reflective self-evaluation through student record keeping (journals or
equivalent); instructor review of student progress; multiple evaluation methods
built in to the work process, (e.g., teacher observation checklists, student
journal writing or 'lab' reports, structured group discussions, and the use of
videotaping; a positive record of extensive field testing, to allow potential
users to evaluate the validity of the simulation for their context; a well
designed and detailed instructor's manual; sufficient structural flexibility to
allow the simulation to be adjusted to meet the needs of particular teachers,
counselors, and learners and availability of teacher in-service or other forms
of support for teachers who are not familiar with the use of simulations in the
classroom or with the specifics of one particular program.
The effectiveness of a simulation in a specific context will also depend upon
a number of additional factors:
--Characteristics of the learning environment, such as the availability of
adequate resources (classroom time, appropriate space) and materials to allow
full use of the method.
--The goodness of fit between the larger curriculum learning objectives and
the simulation design.
--The particular learner's needs and characteristics.
--The teacher's or counselor's knowledge of, and willingness to use,
experiential methods, including adherence to program instructions and effective
WONDERTECH WORK SKILLS SIMULATION: ANILLUSTRATIVE CASE
The WonderTech Work Skills Simulation (WSS) (Cairns & Woodward, 1994) is a classroom simulation which is useful for assisting
adolescents and young adults to learn work transition skills. It incorporates
the requirements outlined above through the provision of a complex, interactive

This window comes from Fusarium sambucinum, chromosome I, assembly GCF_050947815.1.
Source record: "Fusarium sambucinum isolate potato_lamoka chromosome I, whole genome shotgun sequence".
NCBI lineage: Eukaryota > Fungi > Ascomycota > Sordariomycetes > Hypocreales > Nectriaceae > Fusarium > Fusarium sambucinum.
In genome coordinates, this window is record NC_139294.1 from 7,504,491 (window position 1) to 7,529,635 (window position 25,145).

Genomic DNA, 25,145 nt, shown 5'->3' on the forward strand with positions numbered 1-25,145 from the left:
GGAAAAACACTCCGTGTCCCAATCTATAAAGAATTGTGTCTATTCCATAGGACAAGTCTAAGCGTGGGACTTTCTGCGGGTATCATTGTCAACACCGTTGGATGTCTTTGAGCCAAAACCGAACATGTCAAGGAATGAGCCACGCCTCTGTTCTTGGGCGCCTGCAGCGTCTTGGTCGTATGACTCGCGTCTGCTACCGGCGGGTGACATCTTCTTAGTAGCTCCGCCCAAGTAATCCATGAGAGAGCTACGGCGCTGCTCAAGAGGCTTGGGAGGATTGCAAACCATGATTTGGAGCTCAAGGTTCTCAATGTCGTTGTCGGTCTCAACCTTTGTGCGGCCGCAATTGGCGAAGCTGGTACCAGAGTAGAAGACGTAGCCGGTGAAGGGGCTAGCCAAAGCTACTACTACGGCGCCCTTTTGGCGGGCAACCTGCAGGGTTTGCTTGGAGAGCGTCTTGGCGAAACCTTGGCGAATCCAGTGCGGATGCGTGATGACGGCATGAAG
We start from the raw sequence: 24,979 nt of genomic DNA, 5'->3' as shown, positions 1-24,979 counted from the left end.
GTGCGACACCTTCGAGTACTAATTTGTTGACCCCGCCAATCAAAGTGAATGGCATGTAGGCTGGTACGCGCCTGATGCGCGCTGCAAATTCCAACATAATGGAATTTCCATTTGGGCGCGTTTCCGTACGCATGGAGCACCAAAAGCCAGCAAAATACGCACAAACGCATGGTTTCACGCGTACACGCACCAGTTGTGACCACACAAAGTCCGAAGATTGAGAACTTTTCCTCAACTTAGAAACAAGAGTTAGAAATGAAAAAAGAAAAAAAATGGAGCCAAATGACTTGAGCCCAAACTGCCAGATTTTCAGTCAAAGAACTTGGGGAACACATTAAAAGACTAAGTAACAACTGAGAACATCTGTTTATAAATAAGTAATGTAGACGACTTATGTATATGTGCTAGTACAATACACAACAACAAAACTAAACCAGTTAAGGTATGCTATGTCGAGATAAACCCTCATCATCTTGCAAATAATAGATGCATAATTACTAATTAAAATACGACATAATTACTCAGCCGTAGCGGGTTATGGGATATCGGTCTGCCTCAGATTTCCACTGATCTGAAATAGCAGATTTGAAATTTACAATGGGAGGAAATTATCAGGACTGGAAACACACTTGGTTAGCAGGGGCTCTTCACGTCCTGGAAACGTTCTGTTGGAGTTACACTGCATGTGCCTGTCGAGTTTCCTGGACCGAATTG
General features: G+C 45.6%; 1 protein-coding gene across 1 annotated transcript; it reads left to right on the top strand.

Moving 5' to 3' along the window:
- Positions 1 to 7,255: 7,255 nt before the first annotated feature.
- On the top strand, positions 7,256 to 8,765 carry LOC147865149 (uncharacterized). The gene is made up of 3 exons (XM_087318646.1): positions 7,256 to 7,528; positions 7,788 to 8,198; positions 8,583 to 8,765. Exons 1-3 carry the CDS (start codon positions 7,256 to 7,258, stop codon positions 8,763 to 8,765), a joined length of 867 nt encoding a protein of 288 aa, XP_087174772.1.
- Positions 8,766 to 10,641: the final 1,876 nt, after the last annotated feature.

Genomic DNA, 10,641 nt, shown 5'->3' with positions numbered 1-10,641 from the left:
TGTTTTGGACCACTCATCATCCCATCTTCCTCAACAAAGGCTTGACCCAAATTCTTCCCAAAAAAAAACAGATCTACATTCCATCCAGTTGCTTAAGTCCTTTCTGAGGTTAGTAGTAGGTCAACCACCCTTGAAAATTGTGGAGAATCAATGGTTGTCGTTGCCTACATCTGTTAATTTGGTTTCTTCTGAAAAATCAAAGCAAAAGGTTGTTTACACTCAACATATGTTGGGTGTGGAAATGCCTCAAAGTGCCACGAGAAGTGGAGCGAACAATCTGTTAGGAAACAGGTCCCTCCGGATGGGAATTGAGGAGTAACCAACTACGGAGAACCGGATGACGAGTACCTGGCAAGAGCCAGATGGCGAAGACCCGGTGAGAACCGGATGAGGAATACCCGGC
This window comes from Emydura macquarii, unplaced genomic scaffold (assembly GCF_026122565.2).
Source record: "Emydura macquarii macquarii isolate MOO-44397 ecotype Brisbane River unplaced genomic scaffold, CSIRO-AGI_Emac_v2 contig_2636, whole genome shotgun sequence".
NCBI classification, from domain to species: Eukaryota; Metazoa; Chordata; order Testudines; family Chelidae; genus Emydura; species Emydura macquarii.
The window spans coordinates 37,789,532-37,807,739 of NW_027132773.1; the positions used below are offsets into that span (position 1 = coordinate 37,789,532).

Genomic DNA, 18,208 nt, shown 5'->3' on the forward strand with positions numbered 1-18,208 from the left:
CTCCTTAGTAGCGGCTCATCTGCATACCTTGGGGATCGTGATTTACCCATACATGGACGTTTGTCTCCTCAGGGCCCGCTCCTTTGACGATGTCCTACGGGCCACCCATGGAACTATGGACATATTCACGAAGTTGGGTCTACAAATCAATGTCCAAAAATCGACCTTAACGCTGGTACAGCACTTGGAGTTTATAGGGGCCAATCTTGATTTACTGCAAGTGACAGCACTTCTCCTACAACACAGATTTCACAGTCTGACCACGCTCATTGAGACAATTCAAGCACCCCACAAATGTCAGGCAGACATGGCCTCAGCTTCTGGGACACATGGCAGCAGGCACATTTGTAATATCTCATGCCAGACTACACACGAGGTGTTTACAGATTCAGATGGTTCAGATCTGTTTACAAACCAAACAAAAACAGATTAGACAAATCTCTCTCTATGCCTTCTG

structure that provides students with experience in completing job applications,
participating effectively in job interviews, and practicing job performance. The
simulation focuses on the development of five skill sets which are considered
essential by employers, counselors, and employees: basic academic skills
(literacy/numeracy), self-management skills, problem-solving skills,
co-operative action or teamwork skills, and leadership or initiative-taking
The WSS develops these skills through work in a simulated branch of an
imaginary manufacturing company. Students are 'hired' to fill all of the roles
in the company, including supervisory roles. The company has four departments
(Administration, Materials, Production, and Sales and Marketing) which offer a
wide range of positions. Each participant's job responsibilities are outlined
for each simulation 'day' in a work-role in-basket. The outcome indicators are
multi-dimensional, including, for example, the profitability of the company, the
completion of departmental tasks (such as the issuing of paychecks), and
individual performance appraisals carried out by supervisory staff. If the
company is to survive, all employees must fill their roles effectively,
recognizing that the quality and reliability of each person's work performance
affects the work of all other players. The simulation is available in paper and
pencil or computer-assisted versions.
SUMMARY AND CONCLUSIONS
Educators are increasingly
suggesting that individuals, especially those in secondary and post-secondary
education, should have the opportunity to actively experiment with realistic
problems as a principal approach to learning (Thatcher, 1990). Some elements of
successful preparation for employment, such as resume writing and appropriate
interview behavior, have traditionally been taught, at least partially, through
the use of experiential activities in the classroom. However, a more
comprehensive approach is needed to teach students to combine discrete skills
into a smooth, personal work performance. A workplace simulation can be an
effective way to bridge the gap between students' initial cognitive
understanding of employability skills and their full engagement in the
workplace, with its attendant risks of failure and discouragement (Cairns & Woodward, 1994).
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Cairns, K. V. & Woodward, J. B. (1994). "Wondertech work skills
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Corbeil, P., Laveault, D. & Saint-Germain, M. (1989). "Games and
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Crew, A. (1977). "Experiential learning: Theory and applications in secondary
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Funke, J. (1988). "Using simulation to study complex problem solving: A
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Klausmeier, H. J. & Daresh, J. C. (1983). "Secondary school improvement
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Thatcher, D. C. (1990). "Promoting learning through games and simulations."